Earlier today, I busted Ezra Klein’s Vox outfit for publishing a video that opened with the following statement:
The United States’s national debt is 12.5 trillion dollars.
As I noted, the actual U.S. debt is $17.5 trillion, not $12.5 trillion. When Matt Yglesias says in the video that the debt is $12.5 trillion, he is using a number for “debt held by the public.” An accompanying graphic accurately shows the $12.5 trillion number as “debt held by the public.” The effect of the statement — together with the graphic — is to falsely imply that “the United States’ national debt” is equivalent to “debt held by the public.”
In an email to me, Klein suggested that the graphic actually cures Yglesias’s misleading statement, rather than creating a false equivalence between two very different numbers, as I believe it does.
This all got me wondering: does Ezra Klein consider “debt held by the public” to be equivalent to the U.S. national debt? Put a different way: does Klein consider debt not held by the public — intragovernmental holdings of U.S. goverment bonds — to be an accounting trick that doesn’t truly represent a debt that must be repaid by the government?
Because today, Ezra Klein doesn’t seem to consider bonds held by Social Security to be a debt that Treasury has to repay.
How did Ezra Klein feel about this in 2011? Thankfully, we don’t have to wonder. Here he is from the Washington Post, his former employer, from March 2011:
There’s an interesting argument going on today between my colleague Charles Krauthammer and OMB Director Jack Lew. Krauthammer makes a case for both the ease and necessity of Social Security reform, and in particular a case against the Treasury securities that the Social Security program invests its surplus in. “They are worthless,” Krauthammer writes. “As the OMB explained, they are nothing more than ‘claims on the Treasury.’ ”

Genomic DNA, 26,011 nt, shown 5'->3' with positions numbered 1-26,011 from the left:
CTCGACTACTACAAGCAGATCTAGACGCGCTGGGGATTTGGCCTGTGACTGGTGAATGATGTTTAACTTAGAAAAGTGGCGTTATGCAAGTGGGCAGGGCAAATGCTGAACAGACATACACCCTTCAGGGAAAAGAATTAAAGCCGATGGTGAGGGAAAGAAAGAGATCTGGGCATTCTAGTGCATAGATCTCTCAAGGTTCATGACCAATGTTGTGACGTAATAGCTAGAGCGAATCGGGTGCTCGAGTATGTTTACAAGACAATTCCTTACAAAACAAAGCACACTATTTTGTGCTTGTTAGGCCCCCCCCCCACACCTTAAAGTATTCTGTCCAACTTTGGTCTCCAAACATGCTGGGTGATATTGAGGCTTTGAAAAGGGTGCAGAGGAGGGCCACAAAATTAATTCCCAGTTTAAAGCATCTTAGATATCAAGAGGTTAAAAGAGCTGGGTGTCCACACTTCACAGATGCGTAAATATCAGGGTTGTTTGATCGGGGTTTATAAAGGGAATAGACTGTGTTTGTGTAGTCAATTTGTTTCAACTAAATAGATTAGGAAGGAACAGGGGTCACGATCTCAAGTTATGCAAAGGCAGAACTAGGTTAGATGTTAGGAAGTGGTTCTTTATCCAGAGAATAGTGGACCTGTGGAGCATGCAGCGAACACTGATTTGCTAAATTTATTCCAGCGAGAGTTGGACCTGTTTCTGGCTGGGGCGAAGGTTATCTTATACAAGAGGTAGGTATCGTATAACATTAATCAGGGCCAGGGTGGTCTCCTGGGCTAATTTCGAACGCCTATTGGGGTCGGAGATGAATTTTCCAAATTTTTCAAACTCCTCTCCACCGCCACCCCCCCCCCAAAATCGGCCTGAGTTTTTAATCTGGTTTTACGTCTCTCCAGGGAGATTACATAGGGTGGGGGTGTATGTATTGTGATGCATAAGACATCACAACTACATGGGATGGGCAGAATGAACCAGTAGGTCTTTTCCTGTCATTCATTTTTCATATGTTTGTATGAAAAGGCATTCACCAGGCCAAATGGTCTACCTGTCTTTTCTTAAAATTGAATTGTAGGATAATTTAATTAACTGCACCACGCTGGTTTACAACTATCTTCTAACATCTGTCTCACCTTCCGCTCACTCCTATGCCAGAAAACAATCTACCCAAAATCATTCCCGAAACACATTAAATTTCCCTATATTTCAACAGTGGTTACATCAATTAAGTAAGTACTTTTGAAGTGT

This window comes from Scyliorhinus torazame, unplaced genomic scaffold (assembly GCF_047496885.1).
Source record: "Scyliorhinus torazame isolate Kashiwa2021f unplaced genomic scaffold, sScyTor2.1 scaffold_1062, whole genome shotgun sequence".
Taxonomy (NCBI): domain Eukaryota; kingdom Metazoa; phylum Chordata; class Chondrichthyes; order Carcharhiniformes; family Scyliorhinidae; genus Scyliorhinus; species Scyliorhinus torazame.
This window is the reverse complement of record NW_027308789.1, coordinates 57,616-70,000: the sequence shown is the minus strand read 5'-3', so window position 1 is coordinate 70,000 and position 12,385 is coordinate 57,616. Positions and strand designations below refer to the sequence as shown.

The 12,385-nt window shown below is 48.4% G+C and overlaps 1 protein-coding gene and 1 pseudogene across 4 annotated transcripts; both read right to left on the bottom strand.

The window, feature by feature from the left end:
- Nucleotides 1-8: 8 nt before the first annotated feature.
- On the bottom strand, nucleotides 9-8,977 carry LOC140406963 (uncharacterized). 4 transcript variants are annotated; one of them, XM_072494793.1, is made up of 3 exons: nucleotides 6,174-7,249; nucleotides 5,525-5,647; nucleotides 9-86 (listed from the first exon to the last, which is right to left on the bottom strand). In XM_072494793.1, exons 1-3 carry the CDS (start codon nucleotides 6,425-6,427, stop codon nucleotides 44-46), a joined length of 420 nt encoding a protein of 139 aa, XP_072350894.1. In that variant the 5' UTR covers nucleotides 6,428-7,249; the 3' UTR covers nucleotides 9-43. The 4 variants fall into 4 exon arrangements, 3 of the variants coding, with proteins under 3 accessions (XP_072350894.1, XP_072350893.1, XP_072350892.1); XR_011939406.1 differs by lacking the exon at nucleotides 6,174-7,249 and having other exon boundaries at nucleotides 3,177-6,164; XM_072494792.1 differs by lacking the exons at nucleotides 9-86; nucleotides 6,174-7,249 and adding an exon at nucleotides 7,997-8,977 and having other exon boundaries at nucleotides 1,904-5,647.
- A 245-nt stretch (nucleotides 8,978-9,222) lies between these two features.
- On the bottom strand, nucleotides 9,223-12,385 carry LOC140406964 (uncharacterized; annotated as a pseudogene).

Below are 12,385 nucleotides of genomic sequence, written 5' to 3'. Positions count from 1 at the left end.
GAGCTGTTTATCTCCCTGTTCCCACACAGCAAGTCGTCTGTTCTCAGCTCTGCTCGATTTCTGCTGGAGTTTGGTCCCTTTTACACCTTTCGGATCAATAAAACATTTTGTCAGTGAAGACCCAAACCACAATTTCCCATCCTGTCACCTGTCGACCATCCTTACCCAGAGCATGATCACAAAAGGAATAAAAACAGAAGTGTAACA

Lew fires back over at the White House blog, noting that “these Treasury bonds are backed by the full faith and credit of the U.S. government in the same way that all other U.S. Treasury bonds are, making them anything but ‘worthless IOUs’ as Krauthammer suggests. The government has just as much obligation to pay back the bonds in the Social Security trust fund as we do to any other bondholders.
Klein says he is “sympathetic to arguments against trust fund accounting” but says that Lew has a point.
When you hear that investors are making a “flight to safety,” it means they’re buying Treasury securities. The same Treasury securities that the Social Security system purchases. If the government defaults on those bonds, the economy will fly into a tailspin.
Krauthammer knows this well. “You can’t not pass it,” he said of an increase in the debt ceiling. “It is catastrophic.” What would be catastrophic in that scenario is the Treasury failing to pay back holders of its securities. We won’t do that. We can’t do that. And that’s true for the bonds that Social Security holds as well as the bonds that investors hold. They are not worth less when the government buys them than when private investors buy them. And, incidentally, Treasury yields are very low right now, suggesting that investors think the government overwhelmingly likely to make good on its IOUs.
Now, that judgment is really saying that the market is confident that we’ll eventually make the decisions needed to bring total government revenue a lot closer to total government spending. That might require changes to Social Security, though it doesn’t strictly need to require changes to Social Security (Social Security could be funded through revenue from the income tax, for instance). Either way, the Treasury bonds that Social Security is holding aren’t worthless, or, if they are worthless, we’re in much worse shape than most people realize.
What he’s saying here is: individual investors hold government bonds (debt held by the public) but the government has an equal obligation to pay back the bonds that the Social Security “trust fund” holds (“intragovernmental holdings”).
Or, to put it in simple language: debt held by the public is not the entire U.S. debt.
That’s according to Ezra Klein from 2011, ladies and gentlemen.
Now, this is a very complex topic that 99% of Internet readers don’t understand.
What are the chances, do you think, that the unsophisticated target audience of Vox’s graphics-heavy two-minute cartoon are distinguishing between U.S. total debt and the smaller “debt held by the public” figure?